So instead it’s best to look at the other top cornerbacks and what they are getting paid:

Team Name Year Total $ Guaranteed Years Per Year $
Denver Broncos Champ Bailey 2004 63m Unknown 7 9
San Francisco 49ers Nate Clements 2007 80m 22m 8 10m
Carolina Panthers Chris Gamble 2008 53m 23m 6 8.83m
Indianapolis Colts Kelvin Hayden 2009 43m Unknown 5 8.6m
Atlanta Falcons Dunta Robinson 2010 57m 22.5m 6 9.5m
Philadelphia Eagles Asante Samuel 2008 57m 20m 6 9.5m
New York Giants Corey Webster 2008 43.5m Unknown 5 8.7m
Seattle Seahawks Marcus Trufant 2008 50.2m 20m 6 8.37m
Minnesota Vikings Antoine Winfield 2009 36m 16.1 5 7.2m
Green Bay Packers Charles Woodson 2006 52m Unknown 7 7.42m

Figures taken from Rotoworld

It’s always important to note that contracts may sometimes be inflated, and that a lot of the money isn’t guaranteed.  Even then, it’s worth noting the huge discrepancy between what the top corners are getting and what Revis wants.  The most interesting deal could be that of Dunta Robinson — a player who struggled in 2009 and was nowhere near as effective as the Jets’ shutdown corner.  His contract is somewhat inflated as the top-ranked free-agent cornerback, but he had more leverage than Revis, who has three (and potentially a fourth for holding out) years left on his contract.

What It All Means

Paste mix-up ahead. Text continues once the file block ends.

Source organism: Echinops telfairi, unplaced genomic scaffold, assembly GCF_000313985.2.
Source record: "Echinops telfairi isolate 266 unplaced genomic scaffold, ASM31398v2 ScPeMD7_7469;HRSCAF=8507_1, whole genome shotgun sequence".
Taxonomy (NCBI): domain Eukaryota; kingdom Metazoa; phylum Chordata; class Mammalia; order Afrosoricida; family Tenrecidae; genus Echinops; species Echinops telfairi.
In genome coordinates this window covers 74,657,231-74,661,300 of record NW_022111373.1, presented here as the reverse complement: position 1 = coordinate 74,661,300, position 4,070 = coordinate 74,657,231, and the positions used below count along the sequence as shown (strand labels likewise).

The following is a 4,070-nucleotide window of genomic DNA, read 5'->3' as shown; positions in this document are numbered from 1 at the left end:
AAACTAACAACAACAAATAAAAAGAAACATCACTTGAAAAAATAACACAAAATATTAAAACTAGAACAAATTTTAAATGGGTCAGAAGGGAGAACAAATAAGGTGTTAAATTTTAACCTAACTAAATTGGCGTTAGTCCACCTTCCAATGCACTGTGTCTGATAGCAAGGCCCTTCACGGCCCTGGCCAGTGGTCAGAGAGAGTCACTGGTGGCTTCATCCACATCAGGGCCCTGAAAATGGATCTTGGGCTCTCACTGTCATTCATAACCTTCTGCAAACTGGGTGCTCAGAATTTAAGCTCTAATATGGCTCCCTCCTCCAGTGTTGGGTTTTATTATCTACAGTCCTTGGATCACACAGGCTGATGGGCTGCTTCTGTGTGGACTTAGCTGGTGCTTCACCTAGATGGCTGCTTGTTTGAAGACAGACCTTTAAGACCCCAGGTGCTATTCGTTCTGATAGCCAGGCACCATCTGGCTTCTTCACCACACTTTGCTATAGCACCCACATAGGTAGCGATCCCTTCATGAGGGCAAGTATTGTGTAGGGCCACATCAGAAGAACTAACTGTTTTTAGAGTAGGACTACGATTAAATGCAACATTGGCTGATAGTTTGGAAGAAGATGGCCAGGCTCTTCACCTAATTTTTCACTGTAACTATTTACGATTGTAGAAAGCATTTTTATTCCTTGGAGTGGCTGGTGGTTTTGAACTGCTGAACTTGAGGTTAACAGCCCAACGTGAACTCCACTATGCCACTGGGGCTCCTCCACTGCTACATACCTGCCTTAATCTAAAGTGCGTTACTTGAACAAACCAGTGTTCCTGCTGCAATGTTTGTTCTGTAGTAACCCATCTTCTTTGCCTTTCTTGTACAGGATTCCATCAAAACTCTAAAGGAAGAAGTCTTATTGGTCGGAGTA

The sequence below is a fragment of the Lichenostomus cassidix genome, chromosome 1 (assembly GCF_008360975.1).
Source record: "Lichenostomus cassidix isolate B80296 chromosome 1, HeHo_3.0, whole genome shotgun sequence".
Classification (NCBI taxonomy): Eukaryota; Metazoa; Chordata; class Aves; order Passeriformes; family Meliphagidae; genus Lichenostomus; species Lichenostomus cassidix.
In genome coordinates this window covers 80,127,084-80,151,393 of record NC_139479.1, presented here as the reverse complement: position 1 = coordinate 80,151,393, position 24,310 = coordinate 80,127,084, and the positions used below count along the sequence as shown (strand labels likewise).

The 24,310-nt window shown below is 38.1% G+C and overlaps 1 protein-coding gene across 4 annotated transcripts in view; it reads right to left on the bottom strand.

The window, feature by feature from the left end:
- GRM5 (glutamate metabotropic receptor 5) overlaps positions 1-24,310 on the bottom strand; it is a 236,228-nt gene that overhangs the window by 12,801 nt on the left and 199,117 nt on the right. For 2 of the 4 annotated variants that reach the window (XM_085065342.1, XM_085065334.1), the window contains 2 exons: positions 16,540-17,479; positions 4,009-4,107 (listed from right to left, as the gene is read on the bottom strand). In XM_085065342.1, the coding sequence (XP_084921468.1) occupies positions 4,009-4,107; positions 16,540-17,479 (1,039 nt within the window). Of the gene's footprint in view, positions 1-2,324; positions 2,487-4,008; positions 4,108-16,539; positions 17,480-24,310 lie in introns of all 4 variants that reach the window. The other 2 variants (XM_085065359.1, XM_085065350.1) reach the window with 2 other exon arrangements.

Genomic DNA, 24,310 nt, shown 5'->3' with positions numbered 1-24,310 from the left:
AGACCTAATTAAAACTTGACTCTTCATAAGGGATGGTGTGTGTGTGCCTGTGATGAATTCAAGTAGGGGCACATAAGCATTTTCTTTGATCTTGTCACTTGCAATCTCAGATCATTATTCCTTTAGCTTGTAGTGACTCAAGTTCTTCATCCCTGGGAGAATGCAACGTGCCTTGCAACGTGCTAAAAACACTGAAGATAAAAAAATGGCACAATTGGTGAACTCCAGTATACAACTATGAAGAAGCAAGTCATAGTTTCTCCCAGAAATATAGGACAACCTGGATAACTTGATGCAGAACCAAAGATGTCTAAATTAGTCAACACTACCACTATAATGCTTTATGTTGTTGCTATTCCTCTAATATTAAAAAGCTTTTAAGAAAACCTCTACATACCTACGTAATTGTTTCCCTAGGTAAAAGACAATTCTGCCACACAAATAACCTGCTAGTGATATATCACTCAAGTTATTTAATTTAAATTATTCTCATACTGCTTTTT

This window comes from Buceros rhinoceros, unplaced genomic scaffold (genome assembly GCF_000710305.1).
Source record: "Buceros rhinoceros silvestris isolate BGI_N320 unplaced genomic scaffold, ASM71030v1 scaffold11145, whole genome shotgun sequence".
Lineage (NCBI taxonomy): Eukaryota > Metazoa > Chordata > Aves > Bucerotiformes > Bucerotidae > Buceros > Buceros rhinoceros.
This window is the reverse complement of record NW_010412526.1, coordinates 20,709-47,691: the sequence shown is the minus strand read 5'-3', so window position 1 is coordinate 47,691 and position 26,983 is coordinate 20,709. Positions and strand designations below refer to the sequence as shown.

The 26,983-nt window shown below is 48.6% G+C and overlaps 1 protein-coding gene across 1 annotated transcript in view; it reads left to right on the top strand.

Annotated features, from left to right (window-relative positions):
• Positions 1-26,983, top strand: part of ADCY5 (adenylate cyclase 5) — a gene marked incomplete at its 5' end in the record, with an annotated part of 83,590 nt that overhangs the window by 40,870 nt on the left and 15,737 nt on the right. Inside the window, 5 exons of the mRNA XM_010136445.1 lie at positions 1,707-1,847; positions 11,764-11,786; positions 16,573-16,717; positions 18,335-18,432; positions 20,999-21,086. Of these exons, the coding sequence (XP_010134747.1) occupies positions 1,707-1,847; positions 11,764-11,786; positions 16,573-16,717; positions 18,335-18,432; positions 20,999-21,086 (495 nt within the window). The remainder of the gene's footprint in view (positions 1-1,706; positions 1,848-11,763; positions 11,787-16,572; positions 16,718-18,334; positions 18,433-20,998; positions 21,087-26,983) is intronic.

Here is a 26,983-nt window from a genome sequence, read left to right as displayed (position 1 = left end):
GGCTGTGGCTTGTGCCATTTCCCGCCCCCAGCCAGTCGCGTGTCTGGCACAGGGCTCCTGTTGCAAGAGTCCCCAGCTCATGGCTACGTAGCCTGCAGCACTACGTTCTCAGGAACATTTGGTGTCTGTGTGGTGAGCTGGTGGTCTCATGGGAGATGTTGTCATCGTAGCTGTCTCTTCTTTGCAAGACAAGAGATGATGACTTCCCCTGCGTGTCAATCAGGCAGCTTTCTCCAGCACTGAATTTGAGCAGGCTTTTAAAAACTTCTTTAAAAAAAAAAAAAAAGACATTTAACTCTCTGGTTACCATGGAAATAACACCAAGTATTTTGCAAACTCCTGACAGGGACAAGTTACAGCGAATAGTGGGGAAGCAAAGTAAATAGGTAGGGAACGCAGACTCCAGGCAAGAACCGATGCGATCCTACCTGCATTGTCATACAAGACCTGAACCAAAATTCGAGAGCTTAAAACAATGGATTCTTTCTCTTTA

Revis rightfully wants to be the highest-paid cornerback in the league.  His play dictates that he should want this.  But the Asomugha deal is an anomaly in the world of NFL, and Revis would be best served looking at his other peers for a more realistic value.

If the rumors are to believed (the Jets offering a lengthy deal at $12 million per year), it’s safe to say the Jets are doing right by Revis, especially at a time when he holds no leverage because of the years he has left on his contract. And why would he want to leave a team that everyone believes has Super Bowl talent with him on the field?

The Jets need Revis to challenge for a Super Bowl, but redefining the structure for cornerback contracts creates issues in the long term — not least when it comes to negotiating a new deal for PFF’s top-rated center for the past two years, Nick Mangold.

The Jets are caught in a difficult position, but playing hard ball is the right thing for the organization even if it means the best defensive player in the league doesn’t see the field.

Verdict: They shouldn’t pay, but he shouldn’t go. Work it out, fellas.


  • manleysteele

    I agree on all counts. I have tried to make out a hardcore productivity rating system for my own team (the Saints) before and couldn’t ever get to the finish line with it. As you guys are well aware, it is very difficult to find a cause and effect realtionship for everything going on on a football field on any given play. If a person could measure actual productivity reliably, we could relate his pay to his performance. Revis appears to be an exception, as you know where he will be and what he will be doing on most plays. What is not included in his numbers is the play of those around him. Can we honestly say he would have these numbers in any system with any teammates? Just a thought.